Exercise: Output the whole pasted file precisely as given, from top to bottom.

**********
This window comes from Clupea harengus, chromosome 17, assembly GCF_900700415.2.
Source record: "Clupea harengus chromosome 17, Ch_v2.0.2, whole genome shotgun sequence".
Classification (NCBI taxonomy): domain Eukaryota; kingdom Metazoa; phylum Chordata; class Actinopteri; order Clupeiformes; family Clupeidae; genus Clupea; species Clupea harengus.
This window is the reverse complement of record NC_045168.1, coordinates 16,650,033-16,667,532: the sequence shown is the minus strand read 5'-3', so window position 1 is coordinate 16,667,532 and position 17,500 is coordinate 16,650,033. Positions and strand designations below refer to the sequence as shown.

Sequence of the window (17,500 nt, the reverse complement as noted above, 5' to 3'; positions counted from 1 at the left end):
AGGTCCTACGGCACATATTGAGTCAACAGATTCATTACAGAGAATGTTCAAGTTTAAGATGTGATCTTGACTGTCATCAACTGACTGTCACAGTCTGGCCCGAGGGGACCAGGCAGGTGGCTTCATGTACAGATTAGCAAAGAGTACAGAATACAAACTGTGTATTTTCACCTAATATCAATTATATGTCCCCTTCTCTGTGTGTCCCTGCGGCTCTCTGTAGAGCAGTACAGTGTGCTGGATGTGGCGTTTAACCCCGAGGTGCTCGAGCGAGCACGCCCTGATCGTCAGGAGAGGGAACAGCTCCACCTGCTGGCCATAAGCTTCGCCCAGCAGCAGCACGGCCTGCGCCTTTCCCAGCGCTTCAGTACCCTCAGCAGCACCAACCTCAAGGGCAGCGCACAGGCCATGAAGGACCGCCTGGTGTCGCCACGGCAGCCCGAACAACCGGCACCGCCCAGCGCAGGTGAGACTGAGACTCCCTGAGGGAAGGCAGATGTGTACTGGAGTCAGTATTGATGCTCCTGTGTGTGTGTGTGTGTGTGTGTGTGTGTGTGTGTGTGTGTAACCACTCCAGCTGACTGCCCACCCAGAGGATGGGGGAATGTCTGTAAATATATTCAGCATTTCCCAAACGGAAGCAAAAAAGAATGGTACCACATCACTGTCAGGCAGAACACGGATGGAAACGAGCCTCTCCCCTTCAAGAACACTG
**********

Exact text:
This window comes from Clupea harengus, chromosome 17, assembly GCF_900700415.2.
Source record: "Clupea harengus chromosome 17, Ch_v2.0.2, whole genome shotgun sequence".
Classification (NCBI taxonomy): domain Eukaryota; kingdom Metazoa; phylum Chordata; class Actinopteri; order Clupeiformes; family Clupeidae; genus Clupea; species Clupea harengus.
This window is the reverse complement of record NC_045168.1, coordinates 16,650,033-16,667,532: the sequence shown is the minus strand read 5'-3', so window position 1 is coordinate 16,667,532 and position 17,500 is coordinate 16,650,033. Positions and strand designations below refer to the sequence as shown.

Sequence of the window (17,500 nt, the reverse complement as noted above, 5' to 3'; positions counted from 1 at the left end):
AGGTCCTACGGCACATATTGAGTCAACAGATTCATTACAGAGAATGTTCAAGTTTAAGATGTGATCTTGACTGTCATCAACTGACTGTCACAGTCTGGCCCGAGGGGACCAGGCAGGTGGCTTCATGTACAGATTAGCAAAGAGTACAGAATACAAACTGTGTATTTTCACCTAATATCAATTATATGTCCCCTTCTCTGTGTGTCCCTGCGGCTCTCTGTAGAGCAGTACAGTGTGCTGGATGTGGCGTTTAACCCCGAGGTGCTCGAGCGAGCACGCCCTGATCGTCAGGAGAGGGAACAGCTCCACCTGCTGGCCATAAGCTTCGCCCAGCAGCAGCACGGCCTGCGCCTTTCCCAGCGCTTCAGTACCCTCAGCAGCACCAACCTCAAGGGCAGCGCACAGGCCATGAAGGACCGCCTGGTGTCGCCACGGCAGCCCGAACAACCGGCACCGCCCAGCGCAGGTGAGACTGAGACTCCCTGAGGGAAGGCAGATGTGTACTGGAGTCAGTATTGATGCTCCTGTGTGTGTGTGTGTGTGTGTGTGTGTGTGTGTGTGTGTGTAACCACTCCAGCTGACTGCCCACCCAGAGGATGGGGGAATGTCTGTAAATATATTCAGCATTTCCCAAACGGAAGCAAAAAAGAATGGTACCACATCACTGTCAGGCAGAACACGGATGGAAACGAGCCTCTCCCCTTCAAGAACACTG